It introduces a framework that caters to automated security testing along with functional which could provide an integrated testing elucidation.

    The paper, takes in these two premises to offer a solution where functional automation testers can now take on security testing. I propose a framework where automated security testing could be achieved in conjunction with functional testing using existing selenium API scripts.

    The framework covers the top vulnerabilities and provides intuitive results that help a non-security tester interpret and act on the output. At the very core of this framework is the open source tool, OWASP ZAP, which is easy to use and integrates well with Selenium automation frameworks.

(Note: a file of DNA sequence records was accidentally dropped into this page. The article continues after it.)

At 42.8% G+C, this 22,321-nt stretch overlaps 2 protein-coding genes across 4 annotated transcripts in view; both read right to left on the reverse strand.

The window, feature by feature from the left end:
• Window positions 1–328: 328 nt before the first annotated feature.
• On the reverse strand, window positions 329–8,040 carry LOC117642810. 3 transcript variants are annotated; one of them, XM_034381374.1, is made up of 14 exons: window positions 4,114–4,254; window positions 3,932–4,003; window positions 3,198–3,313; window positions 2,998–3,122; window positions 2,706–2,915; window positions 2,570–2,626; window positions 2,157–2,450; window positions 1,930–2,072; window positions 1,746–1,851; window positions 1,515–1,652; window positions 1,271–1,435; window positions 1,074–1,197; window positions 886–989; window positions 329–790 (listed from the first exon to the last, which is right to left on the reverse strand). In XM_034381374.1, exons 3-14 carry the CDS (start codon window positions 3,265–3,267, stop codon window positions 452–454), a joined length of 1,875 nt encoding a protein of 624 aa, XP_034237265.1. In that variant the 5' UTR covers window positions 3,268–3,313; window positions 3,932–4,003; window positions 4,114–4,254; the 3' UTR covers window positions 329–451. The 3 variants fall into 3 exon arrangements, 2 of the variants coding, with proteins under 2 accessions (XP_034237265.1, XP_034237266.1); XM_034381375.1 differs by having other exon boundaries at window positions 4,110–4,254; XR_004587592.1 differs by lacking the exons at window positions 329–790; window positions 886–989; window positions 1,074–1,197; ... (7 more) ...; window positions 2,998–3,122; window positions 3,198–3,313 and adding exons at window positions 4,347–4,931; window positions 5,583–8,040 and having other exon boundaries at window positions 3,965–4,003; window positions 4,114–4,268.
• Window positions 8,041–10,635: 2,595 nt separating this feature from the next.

I bring in hands on project experience having implemented this framework for clients, who have been able to get the value of functional and security testing using the same set of scripts – it is this experience I would like to share with the SeleniumConf2016 audience, to help groom functional testers into security testing, with minimal cost and time, also enabling security testing to be performed every time functional automation is taken up.

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    Julian Harty

    Julian Harty - Selenium 3 Bug Bash

11:30
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    Kumar Pratyush

    Kumar Pratyush / Naresh Jain - Performance Testing a Mobile App Used by 100M Users

    schedule  11:30 AM - 12:15 PM place Grand Ball Room 1 star_halfRate